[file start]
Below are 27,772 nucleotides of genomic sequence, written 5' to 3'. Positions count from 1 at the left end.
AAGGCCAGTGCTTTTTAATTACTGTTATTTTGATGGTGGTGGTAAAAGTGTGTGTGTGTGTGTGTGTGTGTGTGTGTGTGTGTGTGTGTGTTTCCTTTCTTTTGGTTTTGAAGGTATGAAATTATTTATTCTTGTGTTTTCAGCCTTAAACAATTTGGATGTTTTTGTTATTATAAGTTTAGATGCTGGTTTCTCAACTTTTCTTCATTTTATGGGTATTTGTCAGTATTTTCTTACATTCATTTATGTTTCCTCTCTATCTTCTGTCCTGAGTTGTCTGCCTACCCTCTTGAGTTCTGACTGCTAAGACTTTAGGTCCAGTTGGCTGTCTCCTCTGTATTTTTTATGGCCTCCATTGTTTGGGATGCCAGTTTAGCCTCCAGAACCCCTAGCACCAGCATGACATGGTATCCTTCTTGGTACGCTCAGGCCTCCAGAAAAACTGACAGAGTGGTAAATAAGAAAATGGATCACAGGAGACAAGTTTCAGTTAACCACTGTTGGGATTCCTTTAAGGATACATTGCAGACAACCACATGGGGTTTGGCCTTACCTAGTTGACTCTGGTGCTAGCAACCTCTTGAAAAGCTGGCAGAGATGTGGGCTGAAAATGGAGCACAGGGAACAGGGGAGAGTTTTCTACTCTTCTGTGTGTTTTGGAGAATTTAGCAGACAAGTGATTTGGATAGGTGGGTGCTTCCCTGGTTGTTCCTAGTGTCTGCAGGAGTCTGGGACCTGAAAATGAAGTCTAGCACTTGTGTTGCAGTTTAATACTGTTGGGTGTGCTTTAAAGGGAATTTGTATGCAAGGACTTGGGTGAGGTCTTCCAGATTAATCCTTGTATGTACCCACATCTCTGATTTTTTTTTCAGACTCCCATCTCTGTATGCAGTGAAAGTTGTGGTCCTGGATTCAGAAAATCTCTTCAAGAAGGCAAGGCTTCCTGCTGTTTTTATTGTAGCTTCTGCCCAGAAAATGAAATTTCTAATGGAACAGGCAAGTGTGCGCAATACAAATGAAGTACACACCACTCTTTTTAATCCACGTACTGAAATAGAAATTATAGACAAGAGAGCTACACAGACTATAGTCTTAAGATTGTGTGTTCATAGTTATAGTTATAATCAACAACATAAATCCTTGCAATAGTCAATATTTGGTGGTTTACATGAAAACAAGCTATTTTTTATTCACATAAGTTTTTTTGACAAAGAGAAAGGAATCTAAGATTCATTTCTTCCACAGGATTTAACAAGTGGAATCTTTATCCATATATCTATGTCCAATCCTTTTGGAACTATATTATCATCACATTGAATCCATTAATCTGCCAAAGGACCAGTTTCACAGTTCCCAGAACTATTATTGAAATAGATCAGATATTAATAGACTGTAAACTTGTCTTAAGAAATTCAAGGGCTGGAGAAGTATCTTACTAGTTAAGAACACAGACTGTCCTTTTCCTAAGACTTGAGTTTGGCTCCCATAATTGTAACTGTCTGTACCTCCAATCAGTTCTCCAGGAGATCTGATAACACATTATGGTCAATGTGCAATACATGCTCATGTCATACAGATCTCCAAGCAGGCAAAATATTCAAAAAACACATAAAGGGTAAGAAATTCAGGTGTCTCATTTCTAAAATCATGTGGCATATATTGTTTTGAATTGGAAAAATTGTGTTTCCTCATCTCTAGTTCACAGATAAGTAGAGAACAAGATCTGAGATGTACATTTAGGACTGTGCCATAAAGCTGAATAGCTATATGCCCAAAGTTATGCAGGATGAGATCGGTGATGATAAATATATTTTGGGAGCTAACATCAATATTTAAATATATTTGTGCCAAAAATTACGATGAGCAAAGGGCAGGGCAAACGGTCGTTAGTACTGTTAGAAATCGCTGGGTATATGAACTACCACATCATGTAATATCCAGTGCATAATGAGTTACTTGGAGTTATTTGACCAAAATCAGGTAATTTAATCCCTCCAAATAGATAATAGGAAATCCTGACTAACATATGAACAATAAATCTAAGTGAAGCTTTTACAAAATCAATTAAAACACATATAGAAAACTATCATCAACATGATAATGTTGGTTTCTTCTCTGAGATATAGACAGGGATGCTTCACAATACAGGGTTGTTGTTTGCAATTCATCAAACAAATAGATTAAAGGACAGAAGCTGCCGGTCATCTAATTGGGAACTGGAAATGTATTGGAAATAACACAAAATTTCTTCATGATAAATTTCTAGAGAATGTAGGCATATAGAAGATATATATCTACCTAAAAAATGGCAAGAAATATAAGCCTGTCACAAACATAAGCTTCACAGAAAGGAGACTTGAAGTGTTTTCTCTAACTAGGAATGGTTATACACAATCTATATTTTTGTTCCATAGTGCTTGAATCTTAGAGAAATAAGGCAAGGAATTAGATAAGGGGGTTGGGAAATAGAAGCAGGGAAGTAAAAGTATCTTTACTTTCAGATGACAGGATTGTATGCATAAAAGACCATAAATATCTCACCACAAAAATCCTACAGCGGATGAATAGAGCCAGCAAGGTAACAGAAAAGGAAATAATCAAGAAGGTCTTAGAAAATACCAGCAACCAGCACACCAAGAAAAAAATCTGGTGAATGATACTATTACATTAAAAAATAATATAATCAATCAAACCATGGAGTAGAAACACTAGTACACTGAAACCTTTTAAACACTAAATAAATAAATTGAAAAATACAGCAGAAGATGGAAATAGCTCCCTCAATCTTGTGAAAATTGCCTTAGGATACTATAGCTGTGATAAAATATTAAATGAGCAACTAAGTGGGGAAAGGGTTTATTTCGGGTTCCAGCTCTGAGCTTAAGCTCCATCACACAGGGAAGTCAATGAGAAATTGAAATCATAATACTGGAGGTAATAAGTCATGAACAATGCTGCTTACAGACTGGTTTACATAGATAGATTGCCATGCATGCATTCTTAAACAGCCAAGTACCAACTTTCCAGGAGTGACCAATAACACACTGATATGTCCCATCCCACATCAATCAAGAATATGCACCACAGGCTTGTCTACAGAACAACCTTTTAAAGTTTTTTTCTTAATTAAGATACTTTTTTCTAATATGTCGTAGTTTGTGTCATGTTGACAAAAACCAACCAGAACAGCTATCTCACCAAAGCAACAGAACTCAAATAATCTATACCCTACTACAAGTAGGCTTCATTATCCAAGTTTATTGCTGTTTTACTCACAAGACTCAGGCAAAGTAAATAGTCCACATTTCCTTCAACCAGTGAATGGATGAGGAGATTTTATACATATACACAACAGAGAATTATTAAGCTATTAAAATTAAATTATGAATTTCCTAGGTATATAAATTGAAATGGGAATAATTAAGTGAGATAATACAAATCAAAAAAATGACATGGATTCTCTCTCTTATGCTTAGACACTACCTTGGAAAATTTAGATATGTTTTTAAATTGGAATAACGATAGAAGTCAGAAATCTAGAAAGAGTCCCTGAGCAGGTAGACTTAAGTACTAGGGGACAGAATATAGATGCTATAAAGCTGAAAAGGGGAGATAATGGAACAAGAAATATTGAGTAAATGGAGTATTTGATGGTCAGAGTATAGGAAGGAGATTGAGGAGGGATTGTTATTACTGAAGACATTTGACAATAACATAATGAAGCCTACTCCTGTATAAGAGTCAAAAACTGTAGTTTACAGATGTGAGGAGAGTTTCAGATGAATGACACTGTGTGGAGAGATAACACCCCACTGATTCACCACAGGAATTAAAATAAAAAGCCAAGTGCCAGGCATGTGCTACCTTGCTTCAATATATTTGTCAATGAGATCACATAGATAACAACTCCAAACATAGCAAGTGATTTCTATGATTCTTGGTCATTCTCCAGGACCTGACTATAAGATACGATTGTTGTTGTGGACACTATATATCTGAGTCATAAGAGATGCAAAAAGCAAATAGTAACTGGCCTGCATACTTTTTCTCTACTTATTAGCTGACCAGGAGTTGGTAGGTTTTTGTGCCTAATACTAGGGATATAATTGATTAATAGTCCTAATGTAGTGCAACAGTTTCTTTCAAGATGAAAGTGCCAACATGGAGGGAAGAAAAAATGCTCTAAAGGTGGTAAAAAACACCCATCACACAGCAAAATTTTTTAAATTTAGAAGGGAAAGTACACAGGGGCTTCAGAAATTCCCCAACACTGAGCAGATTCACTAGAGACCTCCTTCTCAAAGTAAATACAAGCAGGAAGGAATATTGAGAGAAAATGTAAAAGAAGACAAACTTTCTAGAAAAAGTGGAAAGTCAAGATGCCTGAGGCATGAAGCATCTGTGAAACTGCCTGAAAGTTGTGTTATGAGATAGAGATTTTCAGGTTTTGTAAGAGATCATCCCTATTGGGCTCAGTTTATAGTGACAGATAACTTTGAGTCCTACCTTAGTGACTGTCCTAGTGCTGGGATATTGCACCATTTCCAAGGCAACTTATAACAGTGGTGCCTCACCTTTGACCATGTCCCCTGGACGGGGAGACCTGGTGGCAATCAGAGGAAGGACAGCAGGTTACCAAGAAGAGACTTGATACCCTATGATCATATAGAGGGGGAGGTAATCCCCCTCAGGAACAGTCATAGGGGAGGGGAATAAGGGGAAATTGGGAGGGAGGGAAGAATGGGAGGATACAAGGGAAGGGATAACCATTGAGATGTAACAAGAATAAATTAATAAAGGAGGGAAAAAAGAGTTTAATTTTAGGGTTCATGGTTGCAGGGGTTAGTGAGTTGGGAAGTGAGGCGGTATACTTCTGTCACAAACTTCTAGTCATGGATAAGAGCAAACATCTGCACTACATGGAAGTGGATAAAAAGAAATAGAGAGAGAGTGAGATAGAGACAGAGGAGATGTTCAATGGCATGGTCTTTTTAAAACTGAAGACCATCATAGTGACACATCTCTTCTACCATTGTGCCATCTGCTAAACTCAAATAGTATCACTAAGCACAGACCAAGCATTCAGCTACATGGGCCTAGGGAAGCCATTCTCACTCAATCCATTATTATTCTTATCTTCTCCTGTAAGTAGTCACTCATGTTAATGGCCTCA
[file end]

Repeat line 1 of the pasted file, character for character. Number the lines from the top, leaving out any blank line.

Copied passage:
Below are 27,772 nucleotides of genomic sequence, written 5' to 3'. Positions count from 1 at the left end.